Christina and I spend a lot of time in our real estate coaching sessions talking about how to find the funding for investment properties. As you start researching funding opportunities, you’ll find a lot of hard money “fix and flip” loans out there. These can work, but you have to maintain a very strict timeline if you want to avoid accruing interest (which is almost always set at a very high rate). While you always want to work fast when flipping houses, that timeline can’t always be predetermined.
You can say, “I want to flip this house within three months,” all day long, but—as you’ve seen on Flip or Flop—sometimes things don’t go as planned. That’s why private lenders are often the better choice for funding, as you can often negotiate a much better interest rate (usually 6-12%, as opposed to 14-16% for hard money loans).
Let’s take a look at how to find and approach a private lender.
Finding Potential Lenders
As you begin looking for a private lender to fund your investment, remember that these kinds of loans are frequently based on your relationship with the lender. Think about the people in your inner circle of family and friends.
Who among your family, friends, neighbors, and coworkers has liquid assets available for a loan? Keep in mind that no investment is ever completely risk-free, so don’t approach anyone who could not afford to lose their investment money.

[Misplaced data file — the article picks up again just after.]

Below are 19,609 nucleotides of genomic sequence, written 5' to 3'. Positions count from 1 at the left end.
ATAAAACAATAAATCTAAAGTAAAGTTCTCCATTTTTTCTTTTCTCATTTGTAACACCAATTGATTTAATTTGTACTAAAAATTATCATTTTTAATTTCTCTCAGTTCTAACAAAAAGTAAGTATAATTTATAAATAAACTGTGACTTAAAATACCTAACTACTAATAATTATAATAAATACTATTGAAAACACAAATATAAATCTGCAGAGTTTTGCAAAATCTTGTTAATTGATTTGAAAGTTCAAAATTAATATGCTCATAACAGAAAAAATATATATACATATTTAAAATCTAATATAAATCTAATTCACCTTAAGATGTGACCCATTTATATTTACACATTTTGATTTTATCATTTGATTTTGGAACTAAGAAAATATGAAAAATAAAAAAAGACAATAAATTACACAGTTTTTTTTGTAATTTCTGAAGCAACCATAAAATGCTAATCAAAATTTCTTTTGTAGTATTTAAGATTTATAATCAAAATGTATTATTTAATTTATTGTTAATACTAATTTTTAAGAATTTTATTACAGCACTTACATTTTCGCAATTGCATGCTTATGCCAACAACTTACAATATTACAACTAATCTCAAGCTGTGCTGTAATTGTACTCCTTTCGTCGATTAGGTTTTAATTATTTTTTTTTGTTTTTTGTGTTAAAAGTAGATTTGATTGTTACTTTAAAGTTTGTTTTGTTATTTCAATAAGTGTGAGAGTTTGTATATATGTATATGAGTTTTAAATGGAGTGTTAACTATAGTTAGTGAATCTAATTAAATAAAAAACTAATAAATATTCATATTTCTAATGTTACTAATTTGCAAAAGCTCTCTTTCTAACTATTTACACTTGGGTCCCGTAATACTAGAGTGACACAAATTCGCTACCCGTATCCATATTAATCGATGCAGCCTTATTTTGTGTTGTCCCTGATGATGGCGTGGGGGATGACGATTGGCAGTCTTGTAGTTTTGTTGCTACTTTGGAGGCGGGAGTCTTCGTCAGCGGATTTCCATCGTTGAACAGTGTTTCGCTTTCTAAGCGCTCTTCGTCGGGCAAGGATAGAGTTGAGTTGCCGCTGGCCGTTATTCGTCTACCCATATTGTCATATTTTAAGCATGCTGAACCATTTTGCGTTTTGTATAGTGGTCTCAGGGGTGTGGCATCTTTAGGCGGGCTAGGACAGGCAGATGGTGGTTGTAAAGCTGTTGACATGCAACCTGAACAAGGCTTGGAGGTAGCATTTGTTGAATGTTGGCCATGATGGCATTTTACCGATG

If you’re not comfortable with borrowing from someone in your inner circle, take a step outside this circle. Look at the people that your family and friends associate with. Does one of your friends have a colleague who’s looking for an investment opportunity?
Finally, you can often find people within your community through networking and advertising who can lend you the investment capital you need. Are there professionals (doctors, attorneys, businesspeople, etc.) in your area whom you’re not affiliated with yet who might be interested in your investment?
Approaching Your Lenders
Identifying private lenders is only the first part of this process, of course. Next, you’ll need to approach them and convince them that loaning you capital is a good investment for them.
If your potential lender is a friend or family member, you can bring the subject of real estate investment up when you’re chatting with them about other things. Don’t immediately pitch your investment idea to them, and don’t try to hard sell them.
Instead, give them the opportunity to mull over the idea of investing in flipping houses. I recommend talking about what it takes to fix and flip a house and why you’re going into the business. Talk about your research in the market and how the timing is perfect to get into it. You might be surprised. If they’re already looking for investment opportunities for their liquid capital, they might just approach you before you approach them directly.
Approaching private lenders you aren’t personally affiliated with will require a simple and direct presentation. You’ll need to show them what they get out of it when they provide the capital to let you flip this house. For more information on giving this kind of presentation, check out our real estate coaching workshops through Success Path Education. In just one workshop, you can learn how to flip a house—just like we do on Flip or Flop.